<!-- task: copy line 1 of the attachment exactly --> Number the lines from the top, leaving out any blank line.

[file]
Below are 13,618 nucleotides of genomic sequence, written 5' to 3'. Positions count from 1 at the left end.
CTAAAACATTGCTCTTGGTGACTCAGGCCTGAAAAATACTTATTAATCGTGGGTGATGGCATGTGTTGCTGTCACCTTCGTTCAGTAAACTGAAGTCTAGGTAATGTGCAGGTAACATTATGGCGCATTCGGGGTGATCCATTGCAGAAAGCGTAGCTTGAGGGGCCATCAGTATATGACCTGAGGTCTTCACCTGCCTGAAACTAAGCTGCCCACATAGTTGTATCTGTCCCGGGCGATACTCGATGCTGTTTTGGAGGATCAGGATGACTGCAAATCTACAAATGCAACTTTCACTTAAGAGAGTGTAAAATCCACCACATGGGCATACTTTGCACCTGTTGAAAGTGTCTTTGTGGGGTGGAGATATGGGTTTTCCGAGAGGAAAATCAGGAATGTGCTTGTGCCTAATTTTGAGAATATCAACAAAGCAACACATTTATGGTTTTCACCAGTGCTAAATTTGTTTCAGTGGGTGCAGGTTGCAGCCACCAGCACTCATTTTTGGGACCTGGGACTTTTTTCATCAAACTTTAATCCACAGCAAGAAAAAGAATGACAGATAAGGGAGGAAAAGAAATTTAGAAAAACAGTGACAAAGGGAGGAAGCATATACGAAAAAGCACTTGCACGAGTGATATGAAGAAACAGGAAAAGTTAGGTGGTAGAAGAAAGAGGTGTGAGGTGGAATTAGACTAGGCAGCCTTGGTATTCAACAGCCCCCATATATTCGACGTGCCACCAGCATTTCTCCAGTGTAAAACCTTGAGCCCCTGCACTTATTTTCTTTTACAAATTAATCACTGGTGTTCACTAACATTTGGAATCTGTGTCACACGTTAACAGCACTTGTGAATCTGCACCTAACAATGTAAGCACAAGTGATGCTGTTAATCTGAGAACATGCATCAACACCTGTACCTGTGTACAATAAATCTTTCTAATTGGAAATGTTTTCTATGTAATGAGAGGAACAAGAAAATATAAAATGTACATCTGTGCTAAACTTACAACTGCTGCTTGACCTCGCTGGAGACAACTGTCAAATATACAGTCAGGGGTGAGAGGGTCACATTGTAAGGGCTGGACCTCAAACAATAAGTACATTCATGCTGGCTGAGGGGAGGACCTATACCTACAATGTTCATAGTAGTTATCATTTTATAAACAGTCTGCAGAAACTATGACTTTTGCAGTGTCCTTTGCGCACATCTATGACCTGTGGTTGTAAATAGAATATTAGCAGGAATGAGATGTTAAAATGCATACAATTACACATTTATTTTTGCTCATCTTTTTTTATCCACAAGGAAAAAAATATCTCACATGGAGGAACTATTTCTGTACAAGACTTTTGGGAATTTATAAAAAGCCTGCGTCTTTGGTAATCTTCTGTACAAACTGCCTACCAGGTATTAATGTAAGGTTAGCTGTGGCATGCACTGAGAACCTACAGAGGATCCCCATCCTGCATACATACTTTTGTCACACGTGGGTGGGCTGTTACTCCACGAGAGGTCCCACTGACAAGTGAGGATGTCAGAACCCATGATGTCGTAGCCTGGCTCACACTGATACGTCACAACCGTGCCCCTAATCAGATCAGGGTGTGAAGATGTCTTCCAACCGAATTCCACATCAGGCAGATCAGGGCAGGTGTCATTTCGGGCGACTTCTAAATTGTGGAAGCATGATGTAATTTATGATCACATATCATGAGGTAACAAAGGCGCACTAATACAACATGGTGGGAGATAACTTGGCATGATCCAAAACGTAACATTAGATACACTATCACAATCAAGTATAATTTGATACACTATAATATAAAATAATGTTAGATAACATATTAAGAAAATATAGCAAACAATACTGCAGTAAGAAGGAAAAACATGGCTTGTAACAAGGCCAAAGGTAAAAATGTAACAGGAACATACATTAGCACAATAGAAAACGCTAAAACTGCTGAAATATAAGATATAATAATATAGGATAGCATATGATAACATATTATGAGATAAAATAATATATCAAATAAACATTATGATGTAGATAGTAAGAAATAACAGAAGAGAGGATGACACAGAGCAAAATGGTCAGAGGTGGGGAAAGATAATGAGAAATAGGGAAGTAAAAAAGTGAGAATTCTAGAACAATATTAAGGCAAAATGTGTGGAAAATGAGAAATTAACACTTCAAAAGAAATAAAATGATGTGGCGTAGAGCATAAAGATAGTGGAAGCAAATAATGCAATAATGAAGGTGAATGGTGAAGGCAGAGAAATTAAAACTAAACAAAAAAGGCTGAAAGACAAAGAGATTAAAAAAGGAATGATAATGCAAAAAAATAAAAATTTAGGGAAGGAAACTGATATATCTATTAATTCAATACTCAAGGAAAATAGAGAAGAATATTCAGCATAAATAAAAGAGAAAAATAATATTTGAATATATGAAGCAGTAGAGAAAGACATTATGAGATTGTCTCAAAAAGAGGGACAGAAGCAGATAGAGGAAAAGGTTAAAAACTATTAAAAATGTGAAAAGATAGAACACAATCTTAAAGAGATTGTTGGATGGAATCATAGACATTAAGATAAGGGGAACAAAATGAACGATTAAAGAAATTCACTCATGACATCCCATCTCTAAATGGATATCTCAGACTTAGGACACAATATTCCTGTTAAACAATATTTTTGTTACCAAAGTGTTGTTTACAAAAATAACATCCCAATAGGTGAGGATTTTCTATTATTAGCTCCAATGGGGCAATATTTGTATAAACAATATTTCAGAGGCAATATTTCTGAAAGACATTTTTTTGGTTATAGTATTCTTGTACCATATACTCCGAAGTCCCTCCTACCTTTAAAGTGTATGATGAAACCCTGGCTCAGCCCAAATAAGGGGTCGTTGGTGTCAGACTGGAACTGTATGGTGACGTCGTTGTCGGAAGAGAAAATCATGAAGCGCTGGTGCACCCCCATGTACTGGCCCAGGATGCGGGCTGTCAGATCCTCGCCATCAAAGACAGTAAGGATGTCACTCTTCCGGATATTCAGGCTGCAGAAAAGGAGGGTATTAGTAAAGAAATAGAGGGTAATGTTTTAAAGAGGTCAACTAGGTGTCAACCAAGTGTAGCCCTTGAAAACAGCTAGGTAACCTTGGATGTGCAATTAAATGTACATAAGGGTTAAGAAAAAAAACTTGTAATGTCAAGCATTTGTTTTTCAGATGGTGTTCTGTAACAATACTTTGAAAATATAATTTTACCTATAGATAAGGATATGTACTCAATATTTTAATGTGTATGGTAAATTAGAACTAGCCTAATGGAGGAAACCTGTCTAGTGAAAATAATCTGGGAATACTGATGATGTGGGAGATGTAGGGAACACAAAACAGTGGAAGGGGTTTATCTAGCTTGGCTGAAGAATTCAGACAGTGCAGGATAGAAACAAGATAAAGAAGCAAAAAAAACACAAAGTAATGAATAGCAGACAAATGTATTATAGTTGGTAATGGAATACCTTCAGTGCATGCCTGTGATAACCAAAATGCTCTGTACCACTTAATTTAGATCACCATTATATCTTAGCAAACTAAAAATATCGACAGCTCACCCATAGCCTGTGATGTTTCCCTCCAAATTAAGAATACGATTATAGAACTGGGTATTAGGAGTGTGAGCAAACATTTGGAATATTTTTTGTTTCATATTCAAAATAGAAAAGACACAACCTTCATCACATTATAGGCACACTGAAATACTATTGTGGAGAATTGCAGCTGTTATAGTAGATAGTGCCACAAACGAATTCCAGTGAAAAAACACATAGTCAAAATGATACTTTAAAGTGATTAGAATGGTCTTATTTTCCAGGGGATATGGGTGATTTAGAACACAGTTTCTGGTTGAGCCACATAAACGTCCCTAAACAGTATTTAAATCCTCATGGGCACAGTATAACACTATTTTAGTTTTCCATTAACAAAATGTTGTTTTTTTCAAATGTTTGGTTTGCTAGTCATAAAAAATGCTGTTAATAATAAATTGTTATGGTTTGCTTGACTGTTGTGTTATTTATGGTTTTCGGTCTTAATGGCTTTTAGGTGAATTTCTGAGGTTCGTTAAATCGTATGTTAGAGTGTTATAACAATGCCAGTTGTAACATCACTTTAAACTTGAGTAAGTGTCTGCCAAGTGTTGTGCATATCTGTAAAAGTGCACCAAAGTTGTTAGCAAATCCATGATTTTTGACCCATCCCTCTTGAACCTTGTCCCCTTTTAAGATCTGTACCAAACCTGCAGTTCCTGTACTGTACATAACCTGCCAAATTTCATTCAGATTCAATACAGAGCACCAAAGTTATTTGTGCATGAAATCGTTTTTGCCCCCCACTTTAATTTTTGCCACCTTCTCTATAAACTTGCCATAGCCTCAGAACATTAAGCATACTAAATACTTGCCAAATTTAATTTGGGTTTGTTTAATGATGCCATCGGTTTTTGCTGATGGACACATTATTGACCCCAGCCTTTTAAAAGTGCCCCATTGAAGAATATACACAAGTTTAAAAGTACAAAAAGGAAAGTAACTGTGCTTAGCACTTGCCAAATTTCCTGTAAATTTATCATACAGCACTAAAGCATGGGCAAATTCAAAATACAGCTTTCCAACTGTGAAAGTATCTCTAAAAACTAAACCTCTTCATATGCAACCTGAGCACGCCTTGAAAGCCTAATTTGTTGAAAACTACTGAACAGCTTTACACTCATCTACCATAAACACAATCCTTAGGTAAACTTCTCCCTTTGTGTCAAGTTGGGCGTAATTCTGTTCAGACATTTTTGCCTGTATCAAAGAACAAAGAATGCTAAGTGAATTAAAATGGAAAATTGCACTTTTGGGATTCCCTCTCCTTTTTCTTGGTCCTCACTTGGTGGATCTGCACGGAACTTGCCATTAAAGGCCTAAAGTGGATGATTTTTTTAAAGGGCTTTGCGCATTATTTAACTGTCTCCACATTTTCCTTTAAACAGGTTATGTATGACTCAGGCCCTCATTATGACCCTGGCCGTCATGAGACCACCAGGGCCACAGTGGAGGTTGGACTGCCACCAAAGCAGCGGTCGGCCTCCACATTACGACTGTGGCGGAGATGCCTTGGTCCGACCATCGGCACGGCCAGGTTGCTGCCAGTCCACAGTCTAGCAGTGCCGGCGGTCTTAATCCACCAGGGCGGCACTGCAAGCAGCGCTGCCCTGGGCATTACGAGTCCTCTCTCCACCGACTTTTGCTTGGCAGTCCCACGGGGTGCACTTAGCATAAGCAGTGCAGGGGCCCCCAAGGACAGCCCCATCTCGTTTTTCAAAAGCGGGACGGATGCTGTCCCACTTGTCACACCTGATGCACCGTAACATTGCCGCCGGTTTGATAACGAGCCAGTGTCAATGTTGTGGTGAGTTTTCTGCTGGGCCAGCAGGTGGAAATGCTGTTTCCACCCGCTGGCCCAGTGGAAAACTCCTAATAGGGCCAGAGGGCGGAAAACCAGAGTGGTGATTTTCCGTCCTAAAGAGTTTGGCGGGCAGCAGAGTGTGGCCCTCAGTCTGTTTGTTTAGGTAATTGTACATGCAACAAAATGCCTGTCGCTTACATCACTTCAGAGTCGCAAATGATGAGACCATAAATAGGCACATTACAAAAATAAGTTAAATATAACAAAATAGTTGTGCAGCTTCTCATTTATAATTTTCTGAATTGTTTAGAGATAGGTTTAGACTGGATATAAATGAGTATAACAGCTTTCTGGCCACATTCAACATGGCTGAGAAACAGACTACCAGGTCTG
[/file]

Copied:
Below are 13,618 nucleotides of genomic sequence, written 5' to 3'. Positions count from 1 at the left end.